This year, make your plans, but don’t let them make you.

Lesson #2 – We need less than we think we do.

We ended up sanding, scoring and staining our concrete. This involved emptying the contents of our home into our garage, then cleaning every last bit of it when all the dust from the sanding process unexpectedly seeped into the garage. Every single thing was covered in a fine, but doggedly persistent, powder.

Then, of course, we had to move it all back in.

Needless to say, we became very closely reacquainted with all of our stuff. In doing so, we found that so much of what we’ve accumulated – so much of what we thought was important when we brought it home – is not really enhancing our lives.

In the same way, so often, the latest, greatest craft supply, book or curriculum seems so necessary but in the end, just isn’t.

Remember, some of history’s greatest minds have risen from meager surroundings.

Lesson #3 -  Stuff goes wrong, and that’s okay.

We’ve been through a lot – bills that far exceeded estimates, unanticipated detours like the simultaneous backing up of both toilets and both showers, over-staying our welcome with relatives, having to take apart the refrigerator because it wouldn’t fit through the door. The list goes on and on.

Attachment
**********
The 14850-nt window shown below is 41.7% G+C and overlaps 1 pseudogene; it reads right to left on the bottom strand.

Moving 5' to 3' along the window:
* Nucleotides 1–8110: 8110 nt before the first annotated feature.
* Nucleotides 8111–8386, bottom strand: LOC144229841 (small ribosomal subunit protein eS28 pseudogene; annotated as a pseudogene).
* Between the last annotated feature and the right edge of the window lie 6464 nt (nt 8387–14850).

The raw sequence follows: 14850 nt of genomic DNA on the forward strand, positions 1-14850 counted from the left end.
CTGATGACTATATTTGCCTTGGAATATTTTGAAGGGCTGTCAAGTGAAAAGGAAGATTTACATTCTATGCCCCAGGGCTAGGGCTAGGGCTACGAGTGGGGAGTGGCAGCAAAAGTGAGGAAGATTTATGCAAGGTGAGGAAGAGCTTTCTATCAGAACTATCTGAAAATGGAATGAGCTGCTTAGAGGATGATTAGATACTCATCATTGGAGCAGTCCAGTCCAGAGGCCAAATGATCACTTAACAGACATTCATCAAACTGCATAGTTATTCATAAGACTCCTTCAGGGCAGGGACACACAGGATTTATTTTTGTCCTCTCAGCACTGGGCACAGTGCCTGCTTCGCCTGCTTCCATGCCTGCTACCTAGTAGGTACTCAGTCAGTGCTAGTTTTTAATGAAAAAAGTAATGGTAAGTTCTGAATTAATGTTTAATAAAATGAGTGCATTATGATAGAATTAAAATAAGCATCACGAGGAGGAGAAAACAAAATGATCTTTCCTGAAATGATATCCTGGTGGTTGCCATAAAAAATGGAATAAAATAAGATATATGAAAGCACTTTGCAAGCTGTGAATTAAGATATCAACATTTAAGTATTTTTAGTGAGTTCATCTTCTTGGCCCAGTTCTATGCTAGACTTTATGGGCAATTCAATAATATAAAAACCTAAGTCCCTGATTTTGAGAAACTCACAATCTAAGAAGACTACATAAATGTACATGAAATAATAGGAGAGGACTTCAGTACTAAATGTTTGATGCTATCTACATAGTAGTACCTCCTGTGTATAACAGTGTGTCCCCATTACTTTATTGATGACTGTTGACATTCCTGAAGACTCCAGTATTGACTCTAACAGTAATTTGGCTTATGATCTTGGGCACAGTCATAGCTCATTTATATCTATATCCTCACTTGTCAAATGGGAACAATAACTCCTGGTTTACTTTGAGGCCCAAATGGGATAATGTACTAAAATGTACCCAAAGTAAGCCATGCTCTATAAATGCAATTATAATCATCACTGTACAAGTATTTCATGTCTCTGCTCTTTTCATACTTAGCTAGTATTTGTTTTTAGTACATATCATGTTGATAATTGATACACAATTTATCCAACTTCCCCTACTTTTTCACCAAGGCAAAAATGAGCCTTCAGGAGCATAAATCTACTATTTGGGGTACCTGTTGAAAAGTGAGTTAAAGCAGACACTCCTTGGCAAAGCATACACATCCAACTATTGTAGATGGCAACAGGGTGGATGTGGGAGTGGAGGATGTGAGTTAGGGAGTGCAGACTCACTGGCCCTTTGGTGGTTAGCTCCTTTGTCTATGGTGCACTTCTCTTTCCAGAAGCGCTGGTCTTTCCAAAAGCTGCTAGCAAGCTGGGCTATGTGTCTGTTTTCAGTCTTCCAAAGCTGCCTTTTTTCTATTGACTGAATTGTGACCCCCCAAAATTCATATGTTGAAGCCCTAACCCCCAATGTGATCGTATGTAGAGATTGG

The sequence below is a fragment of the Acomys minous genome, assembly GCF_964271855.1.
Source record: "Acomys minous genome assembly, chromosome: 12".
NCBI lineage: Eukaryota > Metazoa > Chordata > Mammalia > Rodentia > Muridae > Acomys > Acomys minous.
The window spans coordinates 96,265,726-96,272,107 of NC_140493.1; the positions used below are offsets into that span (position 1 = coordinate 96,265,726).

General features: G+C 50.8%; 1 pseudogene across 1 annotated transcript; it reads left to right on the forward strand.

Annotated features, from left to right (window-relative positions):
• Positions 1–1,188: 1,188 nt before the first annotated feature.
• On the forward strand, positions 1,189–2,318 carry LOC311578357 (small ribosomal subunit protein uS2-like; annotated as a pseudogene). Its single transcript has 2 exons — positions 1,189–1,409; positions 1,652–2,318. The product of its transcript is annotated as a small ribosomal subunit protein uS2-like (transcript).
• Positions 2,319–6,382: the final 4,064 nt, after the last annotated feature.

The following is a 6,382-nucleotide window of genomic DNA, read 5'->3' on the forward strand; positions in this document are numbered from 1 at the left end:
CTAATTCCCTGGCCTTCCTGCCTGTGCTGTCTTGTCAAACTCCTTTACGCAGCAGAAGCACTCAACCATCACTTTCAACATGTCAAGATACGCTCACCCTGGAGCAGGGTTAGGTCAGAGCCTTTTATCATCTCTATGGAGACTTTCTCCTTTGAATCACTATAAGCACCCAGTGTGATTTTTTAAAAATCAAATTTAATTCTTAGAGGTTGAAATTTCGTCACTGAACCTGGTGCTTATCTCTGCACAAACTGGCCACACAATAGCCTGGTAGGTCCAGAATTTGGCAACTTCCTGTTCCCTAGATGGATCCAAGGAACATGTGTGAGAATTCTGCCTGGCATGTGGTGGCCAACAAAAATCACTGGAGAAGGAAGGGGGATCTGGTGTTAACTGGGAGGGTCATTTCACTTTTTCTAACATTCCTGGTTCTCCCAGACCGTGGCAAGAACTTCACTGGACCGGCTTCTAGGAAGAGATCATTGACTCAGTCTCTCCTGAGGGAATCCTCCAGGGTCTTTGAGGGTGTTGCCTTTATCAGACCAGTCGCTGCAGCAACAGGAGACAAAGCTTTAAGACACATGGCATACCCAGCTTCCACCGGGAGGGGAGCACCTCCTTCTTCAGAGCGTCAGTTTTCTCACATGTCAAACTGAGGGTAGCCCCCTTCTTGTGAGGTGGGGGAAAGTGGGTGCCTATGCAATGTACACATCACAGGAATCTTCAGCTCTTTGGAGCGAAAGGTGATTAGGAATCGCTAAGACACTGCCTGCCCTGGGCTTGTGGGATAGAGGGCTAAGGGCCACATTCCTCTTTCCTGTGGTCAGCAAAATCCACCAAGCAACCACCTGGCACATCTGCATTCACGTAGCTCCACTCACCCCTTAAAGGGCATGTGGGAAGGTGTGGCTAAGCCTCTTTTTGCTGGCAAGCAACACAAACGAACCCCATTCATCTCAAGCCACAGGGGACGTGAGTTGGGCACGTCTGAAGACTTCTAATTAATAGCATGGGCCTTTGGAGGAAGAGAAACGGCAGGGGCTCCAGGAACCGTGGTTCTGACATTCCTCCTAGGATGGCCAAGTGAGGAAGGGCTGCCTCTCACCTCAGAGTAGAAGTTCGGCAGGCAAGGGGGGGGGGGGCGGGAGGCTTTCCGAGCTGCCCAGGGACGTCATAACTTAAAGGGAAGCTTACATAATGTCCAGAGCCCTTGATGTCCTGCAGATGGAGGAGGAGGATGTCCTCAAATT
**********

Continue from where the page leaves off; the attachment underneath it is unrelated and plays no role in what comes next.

I really believe though that the experience of being completely out of control, being dependent on others, and having one derailed plan after another, has brought me a kind of peace.

Your plans WILL get messed up, and remarkably, learning will still happen.

Lesson #4 – Things will often take longer than you thought.

When we started this little project, we naively thought that we’d be done in a week. It’s going on six now, and there’s no end in sight.

Similarly, at the start of the last year I felt so pressured to stay on track and finish our curriculum in 32 weeks because, well, that was the PLAN. It took me three weeks to realize that it was more important to actually absorb, learn and be inspired by the material than it was to stay on schedule.

Take your time!

Lesson #5 – Hard fought battles bring the sweetest victories.

I’ll be honest with you, there have been tears. There have been tense moments, bristly words and many cool-off walks around the block during the last six weeks.